Spotify is taking one of Apple’s top podcasts away.
In a tectonic shift in the podcasting world, the Joe Rogan Experience will be moving exclusively to Spotify later this year. Spotify has been a Johnny-come-lately in the podcasting world, but the company clearly hopes that this and other moves will vault it to first place.
“The podcast is moving to Spotify,” Rogan announced in a video on Spotify’s website. “I signed a multi-year licensing agreement with Spotify.”
The licensing agreement is one the largest such deals in the rapidly growing podcast business. The company did not disclose the financial details of the agreement to license the podcast, “The Joe Rogan Experience.” But The Wall Street Journal, citing an anonymous source, reported it could be worth more than $100 million based on the podcast’s performance metrics and other factors.
Mr. Rogan stressed repeatedly on social media that the deal would not change the nature of his show or make him an employee of Spotify.“They want me to just continue doing it the way I’m doing it right now,” he said. “It’s just a licensing deal, so Spotify won’t have any creative control over the show.” In a video announcement on Facebook he clarified that he would not be an employee of Spotify.“It will be the exact same show,” he said. “We’re going to be working with the same crew doing the exact same show.”
In a statement, Spotify described the agreement as a “multiyear exclusive licensing deal” that would make the podcast free for all of the platform’s 286 million users. The deal with Mr. Rogan is comparable to the kind struck between athletic brands and sports stars, said Stephanie Liu, an analyst with the research firm Forrester. “This is part of Spotify’s bigger bet on podcasts,” she said. “Spotify is buying not only Joe Rogan’s extensive and future content library but also his loyal audience.”
The deal gives Spotify the opportunity to profit from Mr. Rogan’s enormous audience by giving another lure to advertisers, Ms. Liu said, “or, better yet, convert them to Spotify Premium subscribers.” She added that the deal suggests Spotify is looking to compete more directly with YouTube. “The exclusive deal for Rogan’s video and audio content suggests Spotify is placing a higher value on video than in previous years,” she said.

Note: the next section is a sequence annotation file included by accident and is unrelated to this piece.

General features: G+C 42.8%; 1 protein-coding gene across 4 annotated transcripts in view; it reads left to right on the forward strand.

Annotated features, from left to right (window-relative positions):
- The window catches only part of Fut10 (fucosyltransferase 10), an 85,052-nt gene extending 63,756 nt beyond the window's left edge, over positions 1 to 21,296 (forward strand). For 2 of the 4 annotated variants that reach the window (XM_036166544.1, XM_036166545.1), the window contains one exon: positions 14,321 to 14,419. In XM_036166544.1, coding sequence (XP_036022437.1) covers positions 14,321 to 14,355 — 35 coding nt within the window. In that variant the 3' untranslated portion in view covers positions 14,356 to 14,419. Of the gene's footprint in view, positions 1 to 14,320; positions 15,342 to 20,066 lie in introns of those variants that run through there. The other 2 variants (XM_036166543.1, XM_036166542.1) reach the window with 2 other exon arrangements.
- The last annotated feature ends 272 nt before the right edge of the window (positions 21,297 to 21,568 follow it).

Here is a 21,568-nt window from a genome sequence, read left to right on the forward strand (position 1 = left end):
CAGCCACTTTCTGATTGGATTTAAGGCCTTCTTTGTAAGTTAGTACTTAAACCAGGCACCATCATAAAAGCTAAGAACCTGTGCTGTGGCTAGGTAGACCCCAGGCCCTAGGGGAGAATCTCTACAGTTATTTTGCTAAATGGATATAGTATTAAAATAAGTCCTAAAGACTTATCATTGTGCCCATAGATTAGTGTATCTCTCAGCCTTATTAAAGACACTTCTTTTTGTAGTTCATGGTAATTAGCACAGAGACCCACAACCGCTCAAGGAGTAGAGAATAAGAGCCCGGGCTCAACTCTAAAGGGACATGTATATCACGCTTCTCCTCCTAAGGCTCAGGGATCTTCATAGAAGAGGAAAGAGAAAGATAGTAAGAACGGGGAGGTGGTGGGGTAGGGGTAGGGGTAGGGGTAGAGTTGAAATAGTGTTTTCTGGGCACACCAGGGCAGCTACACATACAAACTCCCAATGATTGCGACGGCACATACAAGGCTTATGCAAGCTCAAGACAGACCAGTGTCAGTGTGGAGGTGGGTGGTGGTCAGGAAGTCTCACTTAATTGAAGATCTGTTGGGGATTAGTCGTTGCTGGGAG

On September 1 Joe Rogan’s entire library of content will be available on the platform, and later this year at some undisclosed point, all audio and video will only be available via Spotify. The video announcement is particularly major because Joe Rogan has 8.41 million subscribers on YouTube, which likely translates into hundreds of thousands of dollars in revenue for him monthly … and will largely go away over time as he reduces his content publication there. However, according to the Wall Street Journal, the Spotify licensing deal is worth north of $100 million for Joe Rogan, which will more than compensate for that loss of revenue.
So who is Joe Rogan and What’s on his 100 Million Podcast?
Before launching “The Joe Rogan Experience” podcast in 2009, Rogan appeared on Fox’s “Hardball” as a star basketball player, and on NBC’s “NewsRadio” as a handyman and conspiracy theorist. He was also the host of “Fear Factor” from 2001 to 2006, and he’s done stand-up specials for Netflix and Comedy Central. He cut his interviewing chops doing color commentary for the UFC and was named MMA Personality of the Year four times by the World MMA Awards.
He was already making $30 million a year before joining Spotify. Rogan topped Forbes’ inaugural highest-earning podcaster list earlier this year, pulling in a reported $30 million and running the No. 1 podcast in the world, according to Apple. “He’s delivering scale and engagement,” Tom Webster, senior vice president at Edison Research, told Forbes. “He’s the No. 1 in terms of reach in the U.S.”
Rogan, whose UFC broadcasting career dates back to 1997 with UFC 12, is also a renowned comedian, who has seen numerous stand-up shows featured on video streaming platform Netflix. But no business endeavor has led to more success than his podcast, which has landed guests such as Elon Musk, Edward Snowden, and Mike Tyson.
Since Mr. Rogan’s podcast began in 2009, his long-format interviews, which are often laced with profanities and his unvarnished observations about the news, have gained a huge audience. He has presented himself as a counterweight to what he views as political correctness run amok and has interviewed a wide range of public figures, including the entrepreneur Andrew Yang and Senator Bernie Sanders, whom Mr. Rogan endorsed early in the Democratic presidential primary this year.
He has also drawn criticism for discussing conspiracy theories, making jokes that belittle transgender people and sharing his platform with far-right figures, such as Gavin McInnes, the founder of the Proud Boys, and Alex Jones, the “Infowars” founder who spread the false narrative that the 2012 Sandy Hook school shooting was a hoax and that the parents of the children killed were “crisis actors.
Currently, the Joe Rogan Experience is the second-ranked podcast across Apple Podcasts. It’s often ranked first.